One mother stops a rival Walmart shopper from snatching a Tickle Me Elmo doll. Another holds a seasonal job long enough to get the Mighty Morphin Power Ranger her son must have. A father hoping for a few Cabbage Patch Kids ends up with dozens.
When we published our article about 2017’s hot toy, the Fingerling, we asked readers to tell us how far they, or their parents, had gone to snag a popular toy. Almost every story we heard was from a time before the internet opened up so many shopping options. Happily, none involved fights or unbearable crowds.
Here are a few tales of parental determination, ingenuity and luck that ended with happy children on Christmas morning. They have been condensed and edited for clarity.
TOY AMBULANCE In 1980, Kim Pittsley’s 4-year-old son put only one thing on his Christmas list: a real “amblance” (his word), which Pittsley said meant a toy with lights and a siren. “We didn’t have computers. We had paper catalogs. We had Kmart in town, but not a real toy store.”
Ms. Pittsley went to a couple of Toys “R” Us stores, both of them nearly two hours away from the family’s home, but neither one had battery-operated ambulances for sale. “In a last-ditch effort,” she said, “We drive 200 miles one way to Milwaukee. And in a small toy store, we found one.”
She added: “I really felt like Santa had a hand in it, because I really can’t say I’ve ever seen anything like it since.”
She thinks the toy is stored somewhere in her family room. “I would bet you if I went into the truck box, I’d be able to find it.”
NINTENDO WII In 2007, Mary Haffey Rippert stood outside a Best Buy store at 4 a.m. with the goal of buying a Nintendo Wii for her three sons. When the store opened, the manager told the crowd he had none. She spotted an empty Wii box that was part of a display and persuaded the manager to give it to her.
“I wrapped an old laptop in a towel and slipped it into the Wii box to give it the proper heft,” she said. “Then I wrapped the box and put it under the tree.”
The family had planned to leave town after gifts were opened Christmas morning, so the boys wouldn’t have time to set up the gaming console. “By the time my boys got back into town,” she said, “the Wii would be back on the shelves and they would not be the wiser.”
CABBAGE PATCH KIDS In 1983, Cabbage Patch Kids were flying off shelves. Holly Powell really wanted one, but there weren’t any to be found. Her father worked in a store that stocked hardware, toys and other goods. That meant he could order the dolls from a supplier.
Because of demand, the store never got any Cabbage Patch Kids to sell. So her father started making extraordinary requests, Ms. Powell said. “He said, ‘Heck, let’s just put down 288 every week.’”
One day, a surprising shipment came: The store got “like 168 dolls.” All were sold within a few hours.
“My sister and I benefited by receiving a few of them for Christmas,” Ms. Powell said. “Still have mine, and still love those dolls even now. I picture my father and his ‘hot stock’ in our tiny town of 7,000. He must have been famous that Christmas.”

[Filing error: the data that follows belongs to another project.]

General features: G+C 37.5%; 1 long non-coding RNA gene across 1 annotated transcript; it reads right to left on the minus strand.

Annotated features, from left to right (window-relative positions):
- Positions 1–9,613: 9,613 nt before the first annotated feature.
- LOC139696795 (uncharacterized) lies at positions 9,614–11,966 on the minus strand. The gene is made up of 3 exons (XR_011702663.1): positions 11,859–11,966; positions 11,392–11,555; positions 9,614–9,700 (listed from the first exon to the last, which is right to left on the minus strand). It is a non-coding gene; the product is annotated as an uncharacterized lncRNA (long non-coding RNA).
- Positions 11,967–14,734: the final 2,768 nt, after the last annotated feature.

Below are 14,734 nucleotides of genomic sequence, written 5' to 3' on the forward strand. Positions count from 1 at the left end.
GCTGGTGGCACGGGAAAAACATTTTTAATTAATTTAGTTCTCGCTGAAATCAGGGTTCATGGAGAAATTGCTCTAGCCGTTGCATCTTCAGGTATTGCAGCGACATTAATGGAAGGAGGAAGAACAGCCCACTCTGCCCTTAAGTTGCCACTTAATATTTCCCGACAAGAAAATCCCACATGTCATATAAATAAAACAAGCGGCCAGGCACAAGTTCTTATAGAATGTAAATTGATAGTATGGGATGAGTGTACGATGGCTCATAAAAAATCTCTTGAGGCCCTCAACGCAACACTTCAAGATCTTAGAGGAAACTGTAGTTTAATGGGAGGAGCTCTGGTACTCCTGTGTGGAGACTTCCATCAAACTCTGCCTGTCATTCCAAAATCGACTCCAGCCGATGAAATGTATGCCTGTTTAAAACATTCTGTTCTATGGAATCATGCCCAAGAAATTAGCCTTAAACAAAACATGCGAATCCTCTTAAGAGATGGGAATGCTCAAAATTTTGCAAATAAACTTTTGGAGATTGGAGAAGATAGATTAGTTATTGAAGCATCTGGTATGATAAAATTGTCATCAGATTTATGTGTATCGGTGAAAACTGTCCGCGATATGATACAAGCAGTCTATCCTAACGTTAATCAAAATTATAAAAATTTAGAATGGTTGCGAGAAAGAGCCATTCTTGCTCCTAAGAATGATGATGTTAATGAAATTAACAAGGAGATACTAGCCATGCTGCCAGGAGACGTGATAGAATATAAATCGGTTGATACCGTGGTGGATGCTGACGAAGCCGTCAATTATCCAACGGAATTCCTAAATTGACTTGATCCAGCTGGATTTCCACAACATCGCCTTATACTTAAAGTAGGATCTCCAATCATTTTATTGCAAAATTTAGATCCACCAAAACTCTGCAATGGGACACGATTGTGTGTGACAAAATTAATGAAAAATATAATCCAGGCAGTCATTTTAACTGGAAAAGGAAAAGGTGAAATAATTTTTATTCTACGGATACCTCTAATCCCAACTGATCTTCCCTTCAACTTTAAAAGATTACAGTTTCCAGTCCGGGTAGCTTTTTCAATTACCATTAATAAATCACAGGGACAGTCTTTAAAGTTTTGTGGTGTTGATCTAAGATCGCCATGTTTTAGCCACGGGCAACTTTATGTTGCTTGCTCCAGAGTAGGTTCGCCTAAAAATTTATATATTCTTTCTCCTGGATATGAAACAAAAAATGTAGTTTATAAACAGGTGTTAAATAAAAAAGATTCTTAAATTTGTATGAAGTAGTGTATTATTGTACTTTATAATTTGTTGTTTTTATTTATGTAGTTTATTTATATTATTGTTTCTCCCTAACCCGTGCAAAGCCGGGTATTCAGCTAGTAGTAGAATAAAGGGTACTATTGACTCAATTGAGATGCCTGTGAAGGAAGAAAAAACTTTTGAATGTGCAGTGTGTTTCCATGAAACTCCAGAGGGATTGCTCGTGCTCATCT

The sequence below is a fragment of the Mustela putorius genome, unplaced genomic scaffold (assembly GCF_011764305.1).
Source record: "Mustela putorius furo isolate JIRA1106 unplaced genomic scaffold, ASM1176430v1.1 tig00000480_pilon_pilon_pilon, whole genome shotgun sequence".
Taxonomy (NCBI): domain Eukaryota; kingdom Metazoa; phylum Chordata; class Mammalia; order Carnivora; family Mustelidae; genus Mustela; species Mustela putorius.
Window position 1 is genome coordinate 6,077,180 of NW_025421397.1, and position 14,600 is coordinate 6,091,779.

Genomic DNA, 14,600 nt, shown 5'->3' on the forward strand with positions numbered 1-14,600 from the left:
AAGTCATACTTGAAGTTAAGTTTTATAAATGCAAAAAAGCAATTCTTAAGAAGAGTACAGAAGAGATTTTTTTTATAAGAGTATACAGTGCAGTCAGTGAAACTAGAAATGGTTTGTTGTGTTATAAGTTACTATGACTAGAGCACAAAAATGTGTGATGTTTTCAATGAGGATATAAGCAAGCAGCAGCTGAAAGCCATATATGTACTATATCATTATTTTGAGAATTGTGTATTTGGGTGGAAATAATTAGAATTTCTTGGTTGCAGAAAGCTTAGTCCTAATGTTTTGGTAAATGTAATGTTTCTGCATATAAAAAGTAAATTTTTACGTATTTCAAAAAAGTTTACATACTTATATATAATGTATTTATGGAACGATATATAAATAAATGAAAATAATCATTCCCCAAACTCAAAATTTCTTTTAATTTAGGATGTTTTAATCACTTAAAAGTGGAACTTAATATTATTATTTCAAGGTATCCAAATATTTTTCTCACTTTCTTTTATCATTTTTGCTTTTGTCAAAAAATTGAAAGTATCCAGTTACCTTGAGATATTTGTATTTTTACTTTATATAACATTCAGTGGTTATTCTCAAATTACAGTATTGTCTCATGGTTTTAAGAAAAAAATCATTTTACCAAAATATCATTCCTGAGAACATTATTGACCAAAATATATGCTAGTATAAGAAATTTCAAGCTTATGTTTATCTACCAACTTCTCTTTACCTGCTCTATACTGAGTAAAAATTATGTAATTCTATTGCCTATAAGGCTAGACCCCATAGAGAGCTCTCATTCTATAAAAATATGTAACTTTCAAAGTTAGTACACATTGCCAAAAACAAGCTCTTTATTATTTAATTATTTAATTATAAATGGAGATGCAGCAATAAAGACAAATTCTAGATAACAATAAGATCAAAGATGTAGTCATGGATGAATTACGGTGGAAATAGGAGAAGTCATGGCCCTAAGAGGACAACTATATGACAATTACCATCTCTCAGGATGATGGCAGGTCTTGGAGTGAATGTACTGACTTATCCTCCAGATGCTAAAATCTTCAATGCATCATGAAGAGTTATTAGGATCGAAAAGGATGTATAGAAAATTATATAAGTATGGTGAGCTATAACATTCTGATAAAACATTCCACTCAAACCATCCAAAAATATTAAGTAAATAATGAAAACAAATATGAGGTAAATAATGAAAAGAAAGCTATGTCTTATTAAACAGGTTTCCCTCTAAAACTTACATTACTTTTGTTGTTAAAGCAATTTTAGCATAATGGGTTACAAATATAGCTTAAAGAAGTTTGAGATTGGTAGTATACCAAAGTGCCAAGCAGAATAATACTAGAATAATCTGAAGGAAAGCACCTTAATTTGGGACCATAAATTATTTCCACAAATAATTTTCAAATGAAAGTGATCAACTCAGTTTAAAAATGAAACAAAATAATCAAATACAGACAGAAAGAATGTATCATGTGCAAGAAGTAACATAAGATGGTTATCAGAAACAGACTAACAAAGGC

MIGHTY MORPHIN POWER RANGERS In 1993, John Secondi wanted Tommy, the white Power Ranger, “one of the most anticipated toys of the season.”
Before Thanksgiving, his mother got a job at KB Toys. “She trained and worked many shifts through the holiday season, until the toy was released,” Mr. Secondi said. “As an employee, she was able to buy three.” He added: “Once she was able to get three of the action figures I wanted, for me and two of my friends, she quit.”
TICKLE ME ELMO Ruquiah Laville said she could not recall the exact year — she was very young — but she remembers wanting a Tickle Me Elmo doll so badly that she was “obsessed with it.”
One day at a Walmart store, Ms. Laville’s mother put one in their cart. A few minutes later, a woman approached the cart and tried to grab the doll.
“My mom was appalled and immediately began to tell the lady off,” Ms. Laville said. “The lady insisted that we give her the toy, since ‘it belonged to her.’ I was flabbergasted and on the verge of tears.”
The woman offered $100 for the toy, Ms. Laville said. “Done,” her mother said, taking the cash. She then wheeled the shopping cart, with Ms. Laville in it, back to the toy section, where one Tickle Me Elmo had been left in the wrong spot.
Like the $100, that doll is long gone now. “We cleaned out all my toys at one point,” Ms. Laville said, “and I probably donated it.”
BULLDOG TANK In 1958, Michael Hill’s parents did not need to fend off a rival shopper from taking the Bulldog Tank toy he wanted. Nor did they have a connection at a store.
“My 8-year-old heart was set on this military toy, which was heavily advertised on the cartoons that dominated Saturday morning TV,” Mr. Hill said. “My plastic soldiers would clearly benefit from its firepower and awesome ability to climb over any obstacle. But so many other boys had the same idea that, alas, the store shelves were bare.”
His parents discussed the possibility that Santa Claus would bring “another means of destruction” — a toy atomic cannon.
“I woke up on Christmas morning expecting to see that under the tree,” Mr. Hill said. “But there was the Bulldog Tank! As the story was later told to me, on Christmas Eve my parents — never long-range planners in these matters — had gone out to buy the atomic cannon and, lo and behold, the major Atlanta department store, Rich’s, had just gotten in a shipment of Bulldog Tanks. They were stacked on the shelves for late shoppers like my parents. Procrastination had paid off!”
Mr. Hill said the tank lived up to the hype, calling it one of the important toys of his childhood. As a teenager, he found it in a closet. The batteries had leaked and destroyed it.